Second harvest (Nichiban cha) is around the summer time June and July, which is still good for everyday drinking with some bitterness and astringency, so it’s the best for lattes, smoothies and milk shakes, etc.

    Some second harvest and most fall harvest are used in cooking and baking, instead of drinking. Matcha grown and harvested in fall do not need to be covered due to shorter daylight time.

    No. 3: Trimming/Production method

    Tea bushes for hand-picked and for trimming machine are set up in completely different ways, and tea sprouts of both types of trees grow differently. In the case of tea trees trimmed by machine, tea sprouts grow from the previously trimmed stubble. In contrast, when tea leaves being picked by hand, tea sprouts shoot from the natural forks in the branches. The flavour and aroma of hand-picked tea are much mellower and smoother than machine-trimmed ones, and the leaves are of higher quality.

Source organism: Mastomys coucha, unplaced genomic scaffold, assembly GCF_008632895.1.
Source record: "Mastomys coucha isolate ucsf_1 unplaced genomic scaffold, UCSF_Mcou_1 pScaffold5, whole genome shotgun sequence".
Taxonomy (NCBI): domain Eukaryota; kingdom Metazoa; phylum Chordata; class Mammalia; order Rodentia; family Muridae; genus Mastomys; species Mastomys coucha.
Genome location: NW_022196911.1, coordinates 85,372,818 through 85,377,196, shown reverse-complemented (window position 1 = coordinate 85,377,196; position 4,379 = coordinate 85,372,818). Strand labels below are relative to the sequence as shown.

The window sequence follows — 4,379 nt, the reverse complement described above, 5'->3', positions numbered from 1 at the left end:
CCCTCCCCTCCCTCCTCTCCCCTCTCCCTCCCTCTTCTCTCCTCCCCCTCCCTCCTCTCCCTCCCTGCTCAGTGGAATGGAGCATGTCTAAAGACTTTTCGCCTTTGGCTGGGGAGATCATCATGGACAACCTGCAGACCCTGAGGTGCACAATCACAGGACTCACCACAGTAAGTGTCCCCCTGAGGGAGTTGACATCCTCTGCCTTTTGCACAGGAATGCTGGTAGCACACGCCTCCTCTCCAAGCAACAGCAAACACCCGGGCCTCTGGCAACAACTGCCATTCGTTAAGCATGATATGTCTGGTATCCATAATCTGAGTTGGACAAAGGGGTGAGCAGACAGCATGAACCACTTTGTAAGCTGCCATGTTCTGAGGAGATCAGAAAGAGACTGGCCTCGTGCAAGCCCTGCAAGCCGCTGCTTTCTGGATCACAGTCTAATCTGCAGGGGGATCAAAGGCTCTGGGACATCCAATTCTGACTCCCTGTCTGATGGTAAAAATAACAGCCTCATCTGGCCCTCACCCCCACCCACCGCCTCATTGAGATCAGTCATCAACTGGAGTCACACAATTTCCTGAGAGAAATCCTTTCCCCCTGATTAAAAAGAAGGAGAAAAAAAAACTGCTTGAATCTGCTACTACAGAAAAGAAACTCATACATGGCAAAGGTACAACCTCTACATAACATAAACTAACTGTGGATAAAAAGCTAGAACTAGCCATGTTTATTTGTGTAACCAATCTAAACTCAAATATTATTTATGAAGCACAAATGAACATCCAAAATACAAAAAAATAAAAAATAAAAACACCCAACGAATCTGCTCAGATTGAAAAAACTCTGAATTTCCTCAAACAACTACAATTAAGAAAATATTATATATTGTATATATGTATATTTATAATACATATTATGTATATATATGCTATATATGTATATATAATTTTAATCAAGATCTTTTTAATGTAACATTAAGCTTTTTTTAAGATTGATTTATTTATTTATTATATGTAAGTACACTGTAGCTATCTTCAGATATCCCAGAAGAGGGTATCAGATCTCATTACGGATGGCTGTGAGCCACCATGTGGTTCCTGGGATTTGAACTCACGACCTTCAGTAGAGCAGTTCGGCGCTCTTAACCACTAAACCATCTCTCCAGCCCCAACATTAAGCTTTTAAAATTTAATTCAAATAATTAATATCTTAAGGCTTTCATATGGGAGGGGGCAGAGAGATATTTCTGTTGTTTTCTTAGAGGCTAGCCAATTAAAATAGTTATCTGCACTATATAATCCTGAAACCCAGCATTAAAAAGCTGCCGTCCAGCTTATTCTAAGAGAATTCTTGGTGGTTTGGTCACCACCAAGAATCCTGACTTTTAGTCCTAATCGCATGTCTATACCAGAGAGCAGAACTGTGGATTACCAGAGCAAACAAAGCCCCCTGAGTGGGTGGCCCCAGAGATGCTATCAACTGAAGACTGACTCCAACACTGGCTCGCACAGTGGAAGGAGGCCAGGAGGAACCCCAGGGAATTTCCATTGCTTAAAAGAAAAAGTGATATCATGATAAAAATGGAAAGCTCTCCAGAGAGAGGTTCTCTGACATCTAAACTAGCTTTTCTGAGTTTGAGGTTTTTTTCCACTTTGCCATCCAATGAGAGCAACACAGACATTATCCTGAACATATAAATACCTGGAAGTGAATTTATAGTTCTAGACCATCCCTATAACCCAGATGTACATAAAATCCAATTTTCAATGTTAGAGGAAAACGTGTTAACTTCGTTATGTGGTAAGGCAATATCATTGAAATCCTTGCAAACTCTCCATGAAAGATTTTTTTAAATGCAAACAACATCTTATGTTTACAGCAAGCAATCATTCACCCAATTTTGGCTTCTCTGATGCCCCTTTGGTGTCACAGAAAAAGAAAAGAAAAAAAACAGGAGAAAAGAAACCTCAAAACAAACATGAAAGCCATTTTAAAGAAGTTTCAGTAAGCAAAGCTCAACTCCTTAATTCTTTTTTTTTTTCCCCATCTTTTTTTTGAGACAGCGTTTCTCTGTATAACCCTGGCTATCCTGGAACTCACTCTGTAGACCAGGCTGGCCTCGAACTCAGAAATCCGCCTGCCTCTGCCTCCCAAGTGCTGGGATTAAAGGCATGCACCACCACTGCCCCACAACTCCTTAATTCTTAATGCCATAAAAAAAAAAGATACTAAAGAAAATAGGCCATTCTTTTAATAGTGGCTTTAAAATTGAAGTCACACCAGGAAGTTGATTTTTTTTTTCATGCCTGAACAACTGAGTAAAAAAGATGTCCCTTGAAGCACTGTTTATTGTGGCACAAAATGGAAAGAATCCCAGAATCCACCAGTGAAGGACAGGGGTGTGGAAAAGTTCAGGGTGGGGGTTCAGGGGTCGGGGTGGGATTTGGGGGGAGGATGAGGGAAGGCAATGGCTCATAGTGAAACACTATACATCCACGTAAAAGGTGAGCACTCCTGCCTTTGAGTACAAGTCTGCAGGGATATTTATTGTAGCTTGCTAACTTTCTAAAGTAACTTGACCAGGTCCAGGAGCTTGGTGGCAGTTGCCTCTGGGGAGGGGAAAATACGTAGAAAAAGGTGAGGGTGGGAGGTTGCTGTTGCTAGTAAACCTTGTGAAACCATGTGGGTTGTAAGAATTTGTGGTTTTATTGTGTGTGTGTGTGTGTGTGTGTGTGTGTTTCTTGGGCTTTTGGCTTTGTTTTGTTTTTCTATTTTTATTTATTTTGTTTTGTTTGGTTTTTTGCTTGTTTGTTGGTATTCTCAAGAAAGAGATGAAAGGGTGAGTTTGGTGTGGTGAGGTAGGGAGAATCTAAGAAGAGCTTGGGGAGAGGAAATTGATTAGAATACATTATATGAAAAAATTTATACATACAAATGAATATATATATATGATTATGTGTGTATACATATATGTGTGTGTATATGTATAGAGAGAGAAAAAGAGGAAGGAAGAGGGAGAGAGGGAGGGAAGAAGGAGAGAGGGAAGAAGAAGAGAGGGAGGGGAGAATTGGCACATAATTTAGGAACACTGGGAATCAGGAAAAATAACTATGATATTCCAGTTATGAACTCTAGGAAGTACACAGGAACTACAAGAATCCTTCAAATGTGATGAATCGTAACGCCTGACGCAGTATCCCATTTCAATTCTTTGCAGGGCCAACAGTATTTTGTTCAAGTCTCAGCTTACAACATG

Tea leaves which have not yet been ground into fine matcha powder are known as Tencha. Tea leaves should be processed within 24 hours after harvest. Tencha (Matcha) processing includes Steaming - Cooling down – Drying - Cutting / Sorting. High quality matcha is made with Tencha ground with a stone mill, and it takes one hour to grind 40g (1.41 oz) of top-quality Matcha to yield a finely-textured powder.

    No. 4: Cultivar (cultivated variety)

    Just like grape varieties to wine, tea cultivar plays major role in finished matcha flavour. Artisanal tea farms usually select and carefully cultivate their own breeds. Some prestigious cultivar from Uji are: Asahi, Gokou, Samidori, Okumidori, and common ones are Yabukita, Yutakamidori. Usually single cultivar matcha is more expensive as the yield for a certain cultivar is very limited and not guaranteed. The mix-cultivar matcha is selected and graded during the tencha blending stage to ensure both quality and quantity of each grade.